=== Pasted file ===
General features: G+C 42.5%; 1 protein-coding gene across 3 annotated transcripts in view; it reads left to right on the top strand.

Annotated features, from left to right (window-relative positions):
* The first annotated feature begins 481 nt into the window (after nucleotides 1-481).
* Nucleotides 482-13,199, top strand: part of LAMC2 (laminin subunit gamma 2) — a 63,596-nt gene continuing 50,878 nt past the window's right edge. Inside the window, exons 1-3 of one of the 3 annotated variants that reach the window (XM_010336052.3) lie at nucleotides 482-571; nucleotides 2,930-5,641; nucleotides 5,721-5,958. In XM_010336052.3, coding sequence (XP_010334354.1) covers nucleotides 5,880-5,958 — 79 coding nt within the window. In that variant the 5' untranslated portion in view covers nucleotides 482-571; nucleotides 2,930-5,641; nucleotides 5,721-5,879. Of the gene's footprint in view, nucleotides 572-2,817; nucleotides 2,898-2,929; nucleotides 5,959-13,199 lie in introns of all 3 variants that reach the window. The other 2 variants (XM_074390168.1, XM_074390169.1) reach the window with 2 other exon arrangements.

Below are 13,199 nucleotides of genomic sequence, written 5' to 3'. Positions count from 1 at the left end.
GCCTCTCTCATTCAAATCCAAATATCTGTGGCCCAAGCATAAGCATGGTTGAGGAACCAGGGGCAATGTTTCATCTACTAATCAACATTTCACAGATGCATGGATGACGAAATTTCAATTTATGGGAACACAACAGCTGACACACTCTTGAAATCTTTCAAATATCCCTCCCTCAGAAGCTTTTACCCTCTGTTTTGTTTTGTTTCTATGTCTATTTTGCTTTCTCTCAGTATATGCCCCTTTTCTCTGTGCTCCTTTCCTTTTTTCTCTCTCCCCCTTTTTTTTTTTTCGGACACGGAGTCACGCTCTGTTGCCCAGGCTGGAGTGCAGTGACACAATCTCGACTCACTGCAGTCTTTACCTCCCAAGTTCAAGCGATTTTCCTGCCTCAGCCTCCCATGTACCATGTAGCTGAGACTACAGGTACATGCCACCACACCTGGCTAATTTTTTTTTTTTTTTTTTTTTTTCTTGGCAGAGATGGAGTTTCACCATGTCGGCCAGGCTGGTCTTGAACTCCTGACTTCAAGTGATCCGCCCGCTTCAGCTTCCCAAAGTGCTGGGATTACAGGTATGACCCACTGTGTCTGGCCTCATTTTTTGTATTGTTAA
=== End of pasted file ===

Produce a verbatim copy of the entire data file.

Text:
General features: G+C 42.5%; 1 protein-coding gene across 3 annotated transcripts in view; it reads left to right on the top strand.

Annotated features, from left to right (window-relative positions):
* The first annotated feature begins 481 nt into the window (after nucleotides 1-481).
* Nucleotides 482-13,199, top strand: part of LAMC2 (laminin subunit gamma 2) — a 63,596-nt gene continuing 50,878 nt past the window's right edge. Inside the window, exons 1-3 of one of the 3 annotated variants that reach the window (XM_010336052.3) lie at nucleotides 482-571; nucleotides 2,930-5,641; nucleotides 5,721-5,958. In XM_010336052.3, coding sequence (XP_010334354.1) covers nucleotides 5,880-5,958 — 79 coding nt within the window. In that variant the 5' untranslated portion in view covers nucleotides 482-571; nucleotides 2,930-5,641; nucleotides 5,721-5,879. Of the gene's footprint in view, nucleotides 572-2,817; nucleotides 2,898-2,929; nucleotides 5,959-13,199 lie in introns of all 3 variants that reach the window. The other 2 variants (XM_074390168.1, XM_074390169.1) reach the window with 2 other exon arrangements.

Below are 13,199 nucleotides of genomic sequence, written 5' to 3'. Positions count from 1 at the left end.
GCCTCTCTCATTCAAATCCAAATATCTGTGGCCCAAGCATAAGCATGGTTGAGGAACCAGGGGCAATGTTTCATCTACTAATCAACATTTCACAGATGCATGGATGACGAAATTTCAATTTATGGGAACACAACAGCTGACACACTCTTGAAATCTTTCAAATATCCCTCCCTCAGAAGCTTTTACCCTCTGTTTTGTTTTGTTTCTATGTCTATTTTGCTTTCTCTCAGTATATGCCCCTTTTCTCTGTGCTCCTTTCCTTTTTTCTCTCTCCCCCTTTTTTTTTTTTCGGACACGGAGTCACGCTCTGTTGCCCAGGCTGGAGTGCAGTGACACAATCTCGACTCACTGCAGTCTTTACCTCCCAAGTTCAAGCGATTTTCCTGCCTCAGCCTCCCATGTACCATGTAGCTGAGACTACAGGTACATGCCACCACACCTGGCTAATTTTTTTTTTTTTTTTTTTTTTTCTTGGCAGAGATGGAGTTTCACCATGTCGGCCAGGCTGGTCTTGAACTCCTGACTTCAAGTGATCCGCCCGCTTCAGCTTCCCAAAGTGCTGGGATTACAGGTATGACCCACTGTGTCTGGCCTCATTTTTTGTATTGTTAA